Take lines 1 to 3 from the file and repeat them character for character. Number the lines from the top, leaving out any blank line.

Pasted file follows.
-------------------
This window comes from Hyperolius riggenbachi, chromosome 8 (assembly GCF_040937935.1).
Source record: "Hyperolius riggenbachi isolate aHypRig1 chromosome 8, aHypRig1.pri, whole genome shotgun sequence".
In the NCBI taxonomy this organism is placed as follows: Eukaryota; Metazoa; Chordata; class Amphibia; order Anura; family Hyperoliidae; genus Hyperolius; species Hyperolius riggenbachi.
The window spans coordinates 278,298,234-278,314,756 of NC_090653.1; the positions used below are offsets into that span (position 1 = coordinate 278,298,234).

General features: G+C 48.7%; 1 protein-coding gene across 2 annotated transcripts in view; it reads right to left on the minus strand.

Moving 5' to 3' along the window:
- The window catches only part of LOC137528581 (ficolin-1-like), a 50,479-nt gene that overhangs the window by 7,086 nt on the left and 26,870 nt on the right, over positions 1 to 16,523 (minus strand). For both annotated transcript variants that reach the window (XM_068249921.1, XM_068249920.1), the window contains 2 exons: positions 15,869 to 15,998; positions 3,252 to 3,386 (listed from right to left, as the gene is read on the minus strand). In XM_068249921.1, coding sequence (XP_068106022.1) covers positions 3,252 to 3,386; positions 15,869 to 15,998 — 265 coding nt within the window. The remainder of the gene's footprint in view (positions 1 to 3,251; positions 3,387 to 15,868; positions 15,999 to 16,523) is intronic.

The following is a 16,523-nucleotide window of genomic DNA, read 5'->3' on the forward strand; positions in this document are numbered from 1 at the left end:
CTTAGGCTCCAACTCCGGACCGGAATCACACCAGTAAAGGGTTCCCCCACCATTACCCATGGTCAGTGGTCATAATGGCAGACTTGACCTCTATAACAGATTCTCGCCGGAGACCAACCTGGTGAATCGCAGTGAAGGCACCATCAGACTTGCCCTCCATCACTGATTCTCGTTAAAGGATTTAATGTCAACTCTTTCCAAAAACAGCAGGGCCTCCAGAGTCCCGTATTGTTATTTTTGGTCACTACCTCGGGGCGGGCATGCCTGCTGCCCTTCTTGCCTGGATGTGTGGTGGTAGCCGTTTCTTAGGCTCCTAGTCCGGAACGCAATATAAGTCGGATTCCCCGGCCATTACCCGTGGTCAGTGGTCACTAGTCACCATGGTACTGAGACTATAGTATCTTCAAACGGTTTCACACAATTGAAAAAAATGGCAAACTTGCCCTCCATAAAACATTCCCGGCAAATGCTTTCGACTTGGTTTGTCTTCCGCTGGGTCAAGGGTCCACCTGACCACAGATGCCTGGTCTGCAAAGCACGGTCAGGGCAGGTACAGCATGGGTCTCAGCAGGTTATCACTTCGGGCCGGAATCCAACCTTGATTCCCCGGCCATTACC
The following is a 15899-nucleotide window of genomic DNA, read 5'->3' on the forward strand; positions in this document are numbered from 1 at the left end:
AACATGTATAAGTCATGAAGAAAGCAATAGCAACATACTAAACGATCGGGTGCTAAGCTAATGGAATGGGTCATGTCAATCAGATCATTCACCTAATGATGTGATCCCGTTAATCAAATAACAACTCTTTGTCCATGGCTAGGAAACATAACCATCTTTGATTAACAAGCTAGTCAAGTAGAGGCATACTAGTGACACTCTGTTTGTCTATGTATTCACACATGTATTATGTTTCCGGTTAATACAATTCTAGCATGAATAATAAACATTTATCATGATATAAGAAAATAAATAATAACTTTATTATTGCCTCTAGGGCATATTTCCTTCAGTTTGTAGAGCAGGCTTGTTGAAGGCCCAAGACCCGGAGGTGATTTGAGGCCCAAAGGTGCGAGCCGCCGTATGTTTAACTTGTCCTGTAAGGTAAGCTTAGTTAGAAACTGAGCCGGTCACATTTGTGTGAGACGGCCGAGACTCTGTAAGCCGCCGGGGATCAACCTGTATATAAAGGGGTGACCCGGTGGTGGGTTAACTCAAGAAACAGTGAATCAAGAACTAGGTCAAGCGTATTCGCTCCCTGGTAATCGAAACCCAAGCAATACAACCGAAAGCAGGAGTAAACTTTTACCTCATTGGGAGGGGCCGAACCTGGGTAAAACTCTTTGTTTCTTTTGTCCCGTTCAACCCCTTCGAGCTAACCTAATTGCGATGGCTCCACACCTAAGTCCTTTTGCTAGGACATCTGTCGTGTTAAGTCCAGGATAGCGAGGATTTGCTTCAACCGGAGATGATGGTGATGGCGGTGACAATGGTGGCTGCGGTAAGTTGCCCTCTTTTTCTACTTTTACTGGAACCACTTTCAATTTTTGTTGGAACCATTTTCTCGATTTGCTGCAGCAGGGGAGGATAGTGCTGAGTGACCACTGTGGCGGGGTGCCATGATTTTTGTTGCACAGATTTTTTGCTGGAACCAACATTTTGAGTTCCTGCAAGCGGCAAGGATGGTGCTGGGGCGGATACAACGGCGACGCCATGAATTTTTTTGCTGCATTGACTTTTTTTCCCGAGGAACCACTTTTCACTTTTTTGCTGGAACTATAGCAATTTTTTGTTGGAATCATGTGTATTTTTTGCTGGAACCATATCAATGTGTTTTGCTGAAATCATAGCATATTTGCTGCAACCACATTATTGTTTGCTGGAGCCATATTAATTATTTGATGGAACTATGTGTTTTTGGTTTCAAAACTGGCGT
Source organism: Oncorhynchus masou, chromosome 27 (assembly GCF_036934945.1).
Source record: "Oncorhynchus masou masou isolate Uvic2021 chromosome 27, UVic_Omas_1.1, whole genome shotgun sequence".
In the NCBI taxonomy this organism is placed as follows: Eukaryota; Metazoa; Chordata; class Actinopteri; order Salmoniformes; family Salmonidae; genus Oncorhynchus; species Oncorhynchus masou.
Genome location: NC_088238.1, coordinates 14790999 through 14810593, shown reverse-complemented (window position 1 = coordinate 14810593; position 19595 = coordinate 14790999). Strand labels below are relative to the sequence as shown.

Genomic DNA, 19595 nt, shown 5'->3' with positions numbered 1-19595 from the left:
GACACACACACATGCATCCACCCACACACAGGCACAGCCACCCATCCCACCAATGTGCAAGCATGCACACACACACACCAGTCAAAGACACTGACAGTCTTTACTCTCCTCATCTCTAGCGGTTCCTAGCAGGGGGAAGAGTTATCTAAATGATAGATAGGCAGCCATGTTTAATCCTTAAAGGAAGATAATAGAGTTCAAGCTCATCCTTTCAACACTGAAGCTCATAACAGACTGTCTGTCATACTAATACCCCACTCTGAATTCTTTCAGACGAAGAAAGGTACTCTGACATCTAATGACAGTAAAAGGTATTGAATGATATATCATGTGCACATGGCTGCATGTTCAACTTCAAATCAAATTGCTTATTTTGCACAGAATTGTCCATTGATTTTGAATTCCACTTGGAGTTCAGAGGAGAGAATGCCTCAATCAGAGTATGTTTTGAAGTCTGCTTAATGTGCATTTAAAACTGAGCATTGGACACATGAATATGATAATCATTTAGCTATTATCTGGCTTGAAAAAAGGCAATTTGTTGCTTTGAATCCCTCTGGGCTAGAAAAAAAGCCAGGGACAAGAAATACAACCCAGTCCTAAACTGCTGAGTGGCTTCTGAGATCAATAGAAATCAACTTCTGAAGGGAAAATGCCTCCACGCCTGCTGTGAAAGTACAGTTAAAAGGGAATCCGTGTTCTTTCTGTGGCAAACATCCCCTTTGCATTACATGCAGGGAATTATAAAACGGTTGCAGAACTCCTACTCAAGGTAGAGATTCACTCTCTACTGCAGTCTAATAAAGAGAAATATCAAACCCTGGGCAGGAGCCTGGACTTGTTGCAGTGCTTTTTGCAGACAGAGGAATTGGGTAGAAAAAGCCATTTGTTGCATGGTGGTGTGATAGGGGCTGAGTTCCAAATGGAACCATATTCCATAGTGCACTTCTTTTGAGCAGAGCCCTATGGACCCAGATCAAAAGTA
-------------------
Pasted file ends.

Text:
This window comes from Hyperolius riggenbachi, chromosome 8 (assembly GCF_040937935.1).
Source record: "Hyperolius riggenbachi isolate aHypRig1 chromosome 8, aHypRig1.pri, whole genome shotgun sequence".
In the NCBI taxonomy this organism is placed as follows: Eukaryota; Metazoa; Chordata; class Amphibia; order Anura; family Hyperoliidae; genus Hyperolius; species Hyperolius riggenbachi.